Are we starving great whites to death?
Don Pinnock
19th December 2020

Ever since the film ‘Jaws’, with its creepy music, sharks have had bad press as nightmarish super-predators. But sharks are important for the health of the sea. And we’re wiping them out. 

Sharks are declining worldwide and great whites have all but vanished from cage dives in southwestern Cape waters. A High Level Panel (HLP) appointed by Environment Minister Barbera Creecy to develop a shark management plan says whites left because orcas chased them and not because we target sharks like smoothhound and soupfin, a large part of their diet.

But here’s what scientists are asking: if it’s just about marauding orcas, why did whites not return to local bays when the predators moved off? Why did orcas not permanently displace sevengill and bronze whaler sharks which they were also seen hunting?

The Save our Sharks coalition and shark scientists insist the panel has missed the point. Smaller sharks, they say, are great whites’ primary food for much of their life cycle and we’re fishing them out of existence.

Permitting the killing of endangered soupfins and smoothhounds, says Dr Enrico Gennari of Oceans Research Institute, “is like DEFF [Department of Environment, Forestry and Fisheries] allowing hunters to go in the Kruger to … kill 100 black rhinos in a single trip”. Smoothhound are listed as endangered and soupfins critically so.

“If the Environment Department was serious about shark conservation,” says Save our Sharks, “what’s needed is to stop targeted fishing for sharks by the shark longline fishery. A few commercial shark boats are wiping out a billion-rand shark tourism industry and affecting the balance of entire marine ecosystems.”

Stellenbosch University marine biologist Dr Sara Andreotti is most concerned by the panel’s assumption about why white sharks moved away from False Bay and Gansbaai.

“Great whites’ numbers likely plummeted because of diminished food resources, paired with decades of poaching, bycatch and KwaZulu shark board legal shark cull,” she says. “Making their feeding grounds once again rich in food resources by reducing our impact on other smaller sharks could be a step in the right direction to give this species a chance of recovery. The HLP based its findings on preliminary, not published nor peer-reviewed research.”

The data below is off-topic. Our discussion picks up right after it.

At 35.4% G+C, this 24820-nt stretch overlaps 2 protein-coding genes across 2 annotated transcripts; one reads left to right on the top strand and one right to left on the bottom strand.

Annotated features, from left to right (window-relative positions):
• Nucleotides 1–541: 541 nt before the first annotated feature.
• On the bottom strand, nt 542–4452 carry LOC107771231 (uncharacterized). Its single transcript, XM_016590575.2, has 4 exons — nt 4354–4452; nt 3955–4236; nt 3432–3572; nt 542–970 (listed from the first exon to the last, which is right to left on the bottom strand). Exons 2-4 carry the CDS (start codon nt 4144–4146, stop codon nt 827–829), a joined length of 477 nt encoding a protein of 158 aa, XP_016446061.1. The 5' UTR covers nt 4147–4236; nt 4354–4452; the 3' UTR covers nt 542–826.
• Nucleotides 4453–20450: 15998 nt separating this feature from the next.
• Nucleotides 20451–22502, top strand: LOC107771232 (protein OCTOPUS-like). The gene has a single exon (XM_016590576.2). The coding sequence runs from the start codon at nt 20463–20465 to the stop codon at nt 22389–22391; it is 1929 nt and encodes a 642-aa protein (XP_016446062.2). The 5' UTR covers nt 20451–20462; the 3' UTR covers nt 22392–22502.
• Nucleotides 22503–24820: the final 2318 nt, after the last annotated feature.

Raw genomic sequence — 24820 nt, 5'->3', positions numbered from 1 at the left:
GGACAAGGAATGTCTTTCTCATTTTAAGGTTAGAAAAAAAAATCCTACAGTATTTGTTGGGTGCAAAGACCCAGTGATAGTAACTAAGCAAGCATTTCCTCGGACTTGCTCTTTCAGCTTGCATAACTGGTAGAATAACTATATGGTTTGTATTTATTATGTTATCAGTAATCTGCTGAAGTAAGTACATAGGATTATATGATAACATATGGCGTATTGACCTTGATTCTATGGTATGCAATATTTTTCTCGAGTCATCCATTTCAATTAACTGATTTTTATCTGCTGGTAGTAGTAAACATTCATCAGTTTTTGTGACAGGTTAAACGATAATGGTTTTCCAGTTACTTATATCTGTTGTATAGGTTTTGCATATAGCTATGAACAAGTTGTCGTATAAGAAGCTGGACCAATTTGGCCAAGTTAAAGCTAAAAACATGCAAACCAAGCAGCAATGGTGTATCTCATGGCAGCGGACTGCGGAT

A great white shark off the South African coast. (Photo:

There’s no doubt smaller sharks are being hammered. Shark scientist Dr Charlene Da Silva of the DEFF showed South Africa’s soupfin shark stock had collapsed due to overfishing and was likely to be extinct in South Africa within 20 to 30 years.

Between 1991 and 2016, smoothhounds in SA waters declined by 43%. Over the next three generations the decline was predicted to be 63%. For soupfins the percentages are 51% and 85%. Great whites all but disappeared in False Bay and Gansbaai, former epicentres of shark cage diving.

“If soupfins are listed as critically endangered globally by the IUCN Red List,” says Save our Sharks, “why did this panel not find it alarming that this species remains one of the two main, permitted, target species of shark fisheries in South Africa? When in doubt, use the precautionary principle.”

The panel did express concern over soupfin and smoohhounds, noting the size (slot) limits were reduced in March 2020, and “the catch has to be reduced by an order of magnitude across all fleets to achieve a turnaround in the trajectory.” However, the limits have yet to be implemented for longlining.

It said sharks above or below the new limits had to be released, on-board observers needed to be taken on trips and sharks must land with heads and fins intact. But it found no evidence that these smaller sharks were a significant part of the great white diet.